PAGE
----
Order and Equality Until Today
Modern democracy has superseded the medieval status system and the privileges existing under that system, and has attempted to realize an equality under the law. As a result, equality in political participation, that is, the system of universal suffrage, has been realized under the democratic system. Yet, even though this area of equality has been realized under the law, economic equality has not been realized yet, and the gap between the classes has been further widened. Unless this gap between the rich and the poor is solved, equality under the law is nothing more than an equality in name: genuine equality can not be realized substantially. In order to realize economic equality, Karl Marx advocated the establishment of a classless society, the Communist society, through the abolition of private property. In spite of the Communist experiment for over seventy years following the Russian Revolution, however, economic equality was not realized. Instead, a new privileged class appeared, bringing about a new form of gap between the rich and the poor. Thus, true equality has not yet been realized, even though people continue to try to achieve it, and have been trying ever since the beginning of human history.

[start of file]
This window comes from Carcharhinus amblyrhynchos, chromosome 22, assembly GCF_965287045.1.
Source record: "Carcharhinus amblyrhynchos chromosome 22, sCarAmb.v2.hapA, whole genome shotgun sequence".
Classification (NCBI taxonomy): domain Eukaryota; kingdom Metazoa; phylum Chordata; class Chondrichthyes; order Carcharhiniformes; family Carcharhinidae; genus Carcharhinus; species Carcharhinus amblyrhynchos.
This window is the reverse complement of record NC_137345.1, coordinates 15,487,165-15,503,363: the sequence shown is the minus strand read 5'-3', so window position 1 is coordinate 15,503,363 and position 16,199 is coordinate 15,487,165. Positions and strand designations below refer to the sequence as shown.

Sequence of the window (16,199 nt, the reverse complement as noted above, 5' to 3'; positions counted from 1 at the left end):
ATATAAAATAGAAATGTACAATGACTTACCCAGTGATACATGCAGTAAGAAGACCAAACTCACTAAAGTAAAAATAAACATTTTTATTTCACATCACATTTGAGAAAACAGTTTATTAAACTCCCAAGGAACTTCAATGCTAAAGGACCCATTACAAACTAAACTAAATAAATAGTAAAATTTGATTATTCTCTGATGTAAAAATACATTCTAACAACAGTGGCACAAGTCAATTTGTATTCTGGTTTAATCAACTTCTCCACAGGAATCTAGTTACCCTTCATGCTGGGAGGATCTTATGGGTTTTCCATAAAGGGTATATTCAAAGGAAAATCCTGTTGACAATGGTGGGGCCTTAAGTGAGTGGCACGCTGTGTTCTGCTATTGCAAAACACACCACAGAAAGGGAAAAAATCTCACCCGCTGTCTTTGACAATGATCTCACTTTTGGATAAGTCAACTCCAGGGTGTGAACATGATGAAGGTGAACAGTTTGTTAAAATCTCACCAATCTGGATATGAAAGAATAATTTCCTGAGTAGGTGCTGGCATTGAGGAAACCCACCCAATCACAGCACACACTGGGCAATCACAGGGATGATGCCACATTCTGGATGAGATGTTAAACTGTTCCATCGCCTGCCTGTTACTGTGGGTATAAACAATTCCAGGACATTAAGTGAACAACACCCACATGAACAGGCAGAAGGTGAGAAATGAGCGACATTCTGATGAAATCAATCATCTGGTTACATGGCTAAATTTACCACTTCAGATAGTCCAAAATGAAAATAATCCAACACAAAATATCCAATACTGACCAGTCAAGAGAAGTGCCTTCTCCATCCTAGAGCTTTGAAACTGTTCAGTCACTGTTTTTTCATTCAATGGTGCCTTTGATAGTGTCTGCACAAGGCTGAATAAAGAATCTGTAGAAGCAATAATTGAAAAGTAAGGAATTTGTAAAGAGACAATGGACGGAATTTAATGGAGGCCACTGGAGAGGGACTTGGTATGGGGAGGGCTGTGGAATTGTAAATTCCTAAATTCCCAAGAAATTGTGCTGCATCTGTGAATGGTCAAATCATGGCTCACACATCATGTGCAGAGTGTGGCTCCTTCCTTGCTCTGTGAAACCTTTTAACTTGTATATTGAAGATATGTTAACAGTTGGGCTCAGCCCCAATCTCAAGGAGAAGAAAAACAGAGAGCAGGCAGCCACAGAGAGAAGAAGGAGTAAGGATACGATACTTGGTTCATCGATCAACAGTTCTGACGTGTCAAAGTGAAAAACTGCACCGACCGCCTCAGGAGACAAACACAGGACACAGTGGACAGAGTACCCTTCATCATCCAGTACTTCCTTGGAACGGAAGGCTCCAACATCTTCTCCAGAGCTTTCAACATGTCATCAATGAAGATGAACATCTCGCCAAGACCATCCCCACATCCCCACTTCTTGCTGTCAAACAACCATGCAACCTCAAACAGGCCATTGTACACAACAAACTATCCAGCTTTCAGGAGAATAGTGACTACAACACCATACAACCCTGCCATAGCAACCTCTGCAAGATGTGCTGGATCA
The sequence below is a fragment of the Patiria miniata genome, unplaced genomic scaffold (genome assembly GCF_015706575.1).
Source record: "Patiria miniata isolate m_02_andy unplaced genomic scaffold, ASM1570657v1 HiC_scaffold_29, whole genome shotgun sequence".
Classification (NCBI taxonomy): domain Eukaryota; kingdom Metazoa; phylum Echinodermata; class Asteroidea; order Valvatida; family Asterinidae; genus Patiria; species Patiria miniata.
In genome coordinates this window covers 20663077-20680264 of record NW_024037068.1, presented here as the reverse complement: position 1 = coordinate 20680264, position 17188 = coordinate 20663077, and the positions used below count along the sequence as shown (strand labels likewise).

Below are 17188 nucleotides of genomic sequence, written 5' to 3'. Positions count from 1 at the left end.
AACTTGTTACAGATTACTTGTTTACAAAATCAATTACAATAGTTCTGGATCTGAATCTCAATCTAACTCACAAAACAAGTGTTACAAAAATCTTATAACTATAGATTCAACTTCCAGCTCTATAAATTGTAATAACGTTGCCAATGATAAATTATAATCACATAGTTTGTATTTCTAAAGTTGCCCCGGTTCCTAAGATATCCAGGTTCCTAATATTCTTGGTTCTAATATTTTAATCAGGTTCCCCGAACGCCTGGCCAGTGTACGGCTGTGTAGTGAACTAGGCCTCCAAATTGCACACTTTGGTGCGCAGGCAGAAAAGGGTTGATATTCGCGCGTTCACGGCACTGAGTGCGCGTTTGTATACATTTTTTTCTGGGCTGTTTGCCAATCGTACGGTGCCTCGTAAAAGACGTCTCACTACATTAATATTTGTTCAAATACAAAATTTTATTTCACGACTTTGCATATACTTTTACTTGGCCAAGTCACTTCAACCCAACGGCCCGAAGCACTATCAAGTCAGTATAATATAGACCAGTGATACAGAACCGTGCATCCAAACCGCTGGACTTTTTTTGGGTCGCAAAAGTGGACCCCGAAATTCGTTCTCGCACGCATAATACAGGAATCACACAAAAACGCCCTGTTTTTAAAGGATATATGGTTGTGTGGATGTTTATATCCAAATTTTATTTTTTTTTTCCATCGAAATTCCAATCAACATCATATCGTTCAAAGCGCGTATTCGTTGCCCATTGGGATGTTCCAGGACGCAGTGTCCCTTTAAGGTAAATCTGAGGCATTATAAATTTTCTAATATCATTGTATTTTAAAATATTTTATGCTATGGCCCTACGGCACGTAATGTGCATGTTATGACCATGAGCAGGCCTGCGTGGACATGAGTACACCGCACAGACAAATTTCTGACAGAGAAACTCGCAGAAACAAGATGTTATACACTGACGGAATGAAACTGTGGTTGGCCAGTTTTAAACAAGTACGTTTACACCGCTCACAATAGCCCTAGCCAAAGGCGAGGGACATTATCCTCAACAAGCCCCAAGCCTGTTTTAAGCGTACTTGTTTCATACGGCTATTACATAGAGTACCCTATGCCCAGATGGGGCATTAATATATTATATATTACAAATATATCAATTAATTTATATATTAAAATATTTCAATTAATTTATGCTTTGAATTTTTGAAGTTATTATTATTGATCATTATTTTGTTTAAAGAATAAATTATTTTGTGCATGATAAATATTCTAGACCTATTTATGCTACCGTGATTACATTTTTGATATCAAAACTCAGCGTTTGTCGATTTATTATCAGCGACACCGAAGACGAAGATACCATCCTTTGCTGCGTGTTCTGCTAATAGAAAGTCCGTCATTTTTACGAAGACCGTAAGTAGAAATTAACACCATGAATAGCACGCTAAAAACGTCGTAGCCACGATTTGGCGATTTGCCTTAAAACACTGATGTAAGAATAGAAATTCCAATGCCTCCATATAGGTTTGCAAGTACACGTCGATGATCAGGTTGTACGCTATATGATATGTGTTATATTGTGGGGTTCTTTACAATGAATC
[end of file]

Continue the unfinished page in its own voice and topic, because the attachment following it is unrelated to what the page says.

In the democratic world, equality generally means equality of rights and this is one of the basic principles of democracy. Yet, the concept of equality is generally considered to be incompatible with the concept of order. In other words, if equality is emphasized, order is apt to be lost, and if order is emphasized, equality is apt to be lost. This has been the general view of order and equality up until today.